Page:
Article by Jerry Low
Geek dad, SEO data junkie, investor, and founder of Web Hosting Secret Revealed. Jerry has been building Internet assets and making money online since 2004. He loves mindless doodling and trying new food.
I once heard A/B testing described as the internet equivalent of sex in high school: everyone says they are doing it, but few really are. A/B testing is simply the systematic process of testing various elements of your website to understand how subtle changes affect user behavior. By employing testing strategies, you can increase your conversions, improve open rates on email marketing campaigns, and drive visitor focus to a specific area of your website (i.e. drawing their eye to your email sign-up form).
That’s a great question, and the answer is really easy: you do.
Let me explain. If you are anything less than 100% satisfied with the performance of all your efforts online, then testing needs to be part of your toolkit. Do you wish more people visited your site? Bought your products? Increased your profit per customer? Clicked on your ads?
Marketers and web professionals are, by nature, creative people. Inspiration strikes and projects take shape, websites are put on the internet, products are created. That’s the beauty of the entrepreneurial spirit – the speed at which life can be breathed into a product that has the potential to solve real problems, attract customers, and positively influence both the world and your bank account is staggering.
But when reality sets in and things aren’t moving as well as you’d like, or they are moving but you want to increase the capture of data, revenue, and attention, the application of more systematic tools such as A/B testing can dramatically accelerate the rate at which you reach those goals.
So A/B testing is simply a way to say that you’re testing a single variable. Let me explain. When a visitor lands on your website, she sees your opt-in box. It is blue. In an A/B test scenario, when a second visitor lands on your site, everything is exactly the same except for the color of your opt-in – now it’s red. Using simple software tool such as Google Optimizer, you repeat this experiment over the course of a few days and several hundred visitors to your site.
At the end of the test, you look at the results and you find out that only 3% of visitors signed up when your opt-in was blue, but 5% signed up if it was red. Right now you may be thinking, 3% – 5%. So what? Well, let’s assume your site receives 1000 visitors per day. That adds up to an additional 7,300 people that will join your mailing list this year, thanks to one simple change.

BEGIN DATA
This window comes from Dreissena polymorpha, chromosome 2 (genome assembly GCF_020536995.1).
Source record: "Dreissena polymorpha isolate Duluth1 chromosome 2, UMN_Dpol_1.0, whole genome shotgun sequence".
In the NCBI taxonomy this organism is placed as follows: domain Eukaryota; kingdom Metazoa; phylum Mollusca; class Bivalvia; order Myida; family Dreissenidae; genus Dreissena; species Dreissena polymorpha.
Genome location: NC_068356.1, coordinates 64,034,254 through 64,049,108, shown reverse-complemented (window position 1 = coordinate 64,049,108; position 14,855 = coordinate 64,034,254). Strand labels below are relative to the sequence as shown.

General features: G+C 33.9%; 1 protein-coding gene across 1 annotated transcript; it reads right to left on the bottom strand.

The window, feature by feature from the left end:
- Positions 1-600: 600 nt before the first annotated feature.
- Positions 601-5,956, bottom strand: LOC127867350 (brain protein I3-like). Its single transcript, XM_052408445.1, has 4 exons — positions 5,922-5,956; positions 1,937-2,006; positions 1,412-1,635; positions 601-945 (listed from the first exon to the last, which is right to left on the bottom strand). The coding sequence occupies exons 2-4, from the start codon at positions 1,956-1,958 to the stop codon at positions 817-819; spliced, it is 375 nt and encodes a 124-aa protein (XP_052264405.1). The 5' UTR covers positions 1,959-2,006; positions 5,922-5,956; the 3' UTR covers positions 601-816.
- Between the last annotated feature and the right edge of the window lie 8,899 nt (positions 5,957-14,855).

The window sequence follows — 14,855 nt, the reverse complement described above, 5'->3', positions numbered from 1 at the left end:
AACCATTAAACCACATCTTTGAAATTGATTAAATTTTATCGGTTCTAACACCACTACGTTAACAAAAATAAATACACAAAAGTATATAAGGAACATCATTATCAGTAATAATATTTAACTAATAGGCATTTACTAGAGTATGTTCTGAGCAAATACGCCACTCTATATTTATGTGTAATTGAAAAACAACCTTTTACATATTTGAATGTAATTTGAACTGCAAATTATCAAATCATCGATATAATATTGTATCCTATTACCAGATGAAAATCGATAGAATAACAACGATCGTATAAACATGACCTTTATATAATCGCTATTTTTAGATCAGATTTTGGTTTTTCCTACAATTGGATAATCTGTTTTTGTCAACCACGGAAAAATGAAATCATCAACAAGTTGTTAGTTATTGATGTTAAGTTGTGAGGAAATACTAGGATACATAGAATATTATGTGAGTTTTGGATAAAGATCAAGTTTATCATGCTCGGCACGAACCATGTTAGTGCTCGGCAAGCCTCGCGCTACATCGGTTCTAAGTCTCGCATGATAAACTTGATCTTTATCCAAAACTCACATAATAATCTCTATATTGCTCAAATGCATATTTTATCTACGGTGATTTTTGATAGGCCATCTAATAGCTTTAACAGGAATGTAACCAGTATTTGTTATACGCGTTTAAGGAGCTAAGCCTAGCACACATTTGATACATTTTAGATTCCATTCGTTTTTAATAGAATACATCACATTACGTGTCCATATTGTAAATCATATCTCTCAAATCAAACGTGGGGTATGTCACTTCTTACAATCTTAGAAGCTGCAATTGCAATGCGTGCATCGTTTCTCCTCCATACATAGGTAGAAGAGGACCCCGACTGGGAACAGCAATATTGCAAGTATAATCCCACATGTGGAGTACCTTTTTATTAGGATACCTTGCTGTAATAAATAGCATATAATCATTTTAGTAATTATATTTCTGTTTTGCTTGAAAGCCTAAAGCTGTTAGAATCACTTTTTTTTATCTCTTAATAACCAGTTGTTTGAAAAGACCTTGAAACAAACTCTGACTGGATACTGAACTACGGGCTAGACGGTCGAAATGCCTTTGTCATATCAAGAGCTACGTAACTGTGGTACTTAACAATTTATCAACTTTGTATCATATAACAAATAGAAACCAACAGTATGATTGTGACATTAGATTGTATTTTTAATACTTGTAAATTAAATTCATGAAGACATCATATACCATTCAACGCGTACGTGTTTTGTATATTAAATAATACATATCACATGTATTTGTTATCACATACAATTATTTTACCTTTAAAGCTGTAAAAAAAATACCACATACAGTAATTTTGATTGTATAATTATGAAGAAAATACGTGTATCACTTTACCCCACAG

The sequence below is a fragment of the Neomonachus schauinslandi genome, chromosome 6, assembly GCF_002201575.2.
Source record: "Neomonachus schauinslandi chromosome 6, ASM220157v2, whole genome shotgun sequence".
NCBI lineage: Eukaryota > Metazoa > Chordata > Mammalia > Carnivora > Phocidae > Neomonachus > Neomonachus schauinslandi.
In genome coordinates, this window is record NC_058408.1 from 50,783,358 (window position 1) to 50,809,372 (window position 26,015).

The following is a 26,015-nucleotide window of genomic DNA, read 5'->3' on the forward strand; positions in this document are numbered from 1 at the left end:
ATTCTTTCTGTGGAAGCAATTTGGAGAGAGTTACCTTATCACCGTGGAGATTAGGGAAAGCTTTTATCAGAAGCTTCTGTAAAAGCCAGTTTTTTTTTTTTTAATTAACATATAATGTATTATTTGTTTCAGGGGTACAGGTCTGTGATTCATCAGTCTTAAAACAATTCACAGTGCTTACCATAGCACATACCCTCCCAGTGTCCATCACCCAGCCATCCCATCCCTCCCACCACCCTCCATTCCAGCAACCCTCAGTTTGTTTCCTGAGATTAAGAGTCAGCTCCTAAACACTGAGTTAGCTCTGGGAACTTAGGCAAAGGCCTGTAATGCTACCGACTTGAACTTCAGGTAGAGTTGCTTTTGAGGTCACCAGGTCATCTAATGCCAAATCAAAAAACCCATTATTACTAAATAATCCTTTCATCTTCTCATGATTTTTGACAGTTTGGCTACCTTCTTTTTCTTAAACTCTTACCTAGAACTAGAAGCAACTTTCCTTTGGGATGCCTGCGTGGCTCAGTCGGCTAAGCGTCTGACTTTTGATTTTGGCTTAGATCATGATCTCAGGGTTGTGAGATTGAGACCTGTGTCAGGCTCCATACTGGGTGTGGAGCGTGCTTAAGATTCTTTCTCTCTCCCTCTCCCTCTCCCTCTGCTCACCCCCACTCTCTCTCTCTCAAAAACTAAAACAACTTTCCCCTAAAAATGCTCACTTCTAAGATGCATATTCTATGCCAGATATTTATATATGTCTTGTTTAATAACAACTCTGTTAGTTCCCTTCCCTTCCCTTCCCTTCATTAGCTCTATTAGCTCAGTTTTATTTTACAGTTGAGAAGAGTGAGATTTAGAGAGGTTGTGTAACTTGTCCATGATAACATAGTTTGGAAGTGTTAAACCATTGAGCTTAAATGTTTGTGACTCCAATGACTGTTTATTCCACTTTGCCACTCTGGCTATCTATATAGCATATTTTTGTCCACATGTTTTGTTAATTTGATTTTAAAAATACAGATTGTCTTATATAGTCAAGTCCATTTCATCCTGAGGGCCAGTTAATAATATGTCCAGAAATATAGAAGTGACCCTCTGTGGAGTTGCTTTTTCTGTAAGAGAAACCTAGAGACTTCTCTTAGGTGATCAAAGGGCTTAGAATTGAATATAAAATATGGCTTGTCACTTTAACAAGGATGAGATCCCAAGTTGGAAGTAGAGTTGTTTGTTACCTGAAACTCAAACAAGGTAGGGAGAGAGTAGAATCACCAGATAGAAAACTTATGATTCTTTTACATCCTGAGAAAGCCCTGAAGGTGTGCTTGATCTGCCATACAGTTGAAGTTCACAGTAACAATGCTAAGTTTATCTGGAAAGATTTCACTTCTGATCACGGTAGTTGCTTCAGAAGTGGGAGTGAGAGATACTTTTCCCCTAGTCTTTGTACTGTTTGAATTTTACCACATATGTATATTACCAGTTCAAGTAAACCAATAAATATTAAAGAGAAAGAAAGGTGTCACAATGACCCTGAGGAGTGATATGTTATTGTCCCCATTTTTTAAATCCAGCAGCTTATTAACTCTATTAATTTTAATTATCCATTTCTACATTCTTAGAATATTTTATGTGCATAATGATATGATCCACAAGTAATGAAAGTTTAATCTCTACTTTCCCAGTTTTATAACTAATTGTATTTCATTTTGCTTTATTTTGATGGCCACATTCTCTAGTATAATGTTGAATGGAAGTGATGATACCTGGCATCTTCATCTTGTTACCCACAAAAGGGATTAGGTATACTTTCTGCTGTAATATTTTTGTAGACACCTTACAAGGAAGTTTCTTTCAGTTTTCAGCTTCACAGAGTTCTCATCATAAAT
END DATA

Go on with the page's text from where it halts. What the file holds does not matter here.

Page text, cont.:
Over time, you may continue to test additional variables – what if you tested out two different headlines, or incentives for signing up? Or what if you moved the position of the box to a different place on your website? Either of these factors could have an increased impact on your conversion rates, allowing you to improve on them over time.
More sophisticated testing – called multivariate testing – allows you to test multiple variables at the same time such as different combinations of color and headlines for example. This can put you closer to your optimal conversions even more quickly, but are more complex to manage. If you need multivariate testing, I would recommend hiring an expert to conduct this for you. Plus the results that you’ll see when employing testing for the first time, those incremental improvements in the ability to persuade website visitors to follow your calls to action, are often enough. When dipping a toe into the pool of testing, start by looking at single variables to improve.
A common question from website owners is how to know which variable to test. The following list will get you started in terms of looking at different features that you might want to prioritize to quickly improve bottom-line effecting results.
Opt-in to your email list If you operate a website and are collecting emails, that’s a great thing. An email list is your most valuable asset, in the instance of your site getting de-indexed, issues with your hosting provider, or any other problems, an email list allows you to still immediately reach your customers. So look at variables that could be affecting your opt-ins, such as placement of the box, color of the box, what information you’re asking for, the language you’re using, and more.
Email headlines If you do a lot of email marketing, consider conducting an A/B test on your headline with 10% of your list. Write two versions of the headline and send those out. Then compare conversion rates, and use the headline with the higher open rate on the remaining 90% of your list.
Call to actions What’s the big call to action on your page? For example, if you operate a site that sells vitamins, your call to action is to get people to buy your product. So take a look at all the ways you invite them buy. Maybe it’s through the placement of a “shop” link in the menu bar. Could you position that differently? Turn it a color that makes it “pop” more? If you are selling the same product through a squeeze page, consider looking at factors as simple as the difference between “Buy Now!” and “Click Here to Order!” Isolate the individual factors that communicate your call to actions and refine them for maximum conversions.
In a future post, we’ll look at the technological aspects of A/B testing. But if you’re ready to dive in and want an easy to use and low cost (free) solution, Google offers a tool called Google Optimizer and recently launched Google Content Experiments (see video below) that you can start the process within minutes.
If you’re interested in learning more, or seeing specific case studies of A/B testing in action, check-out the following recommended reading: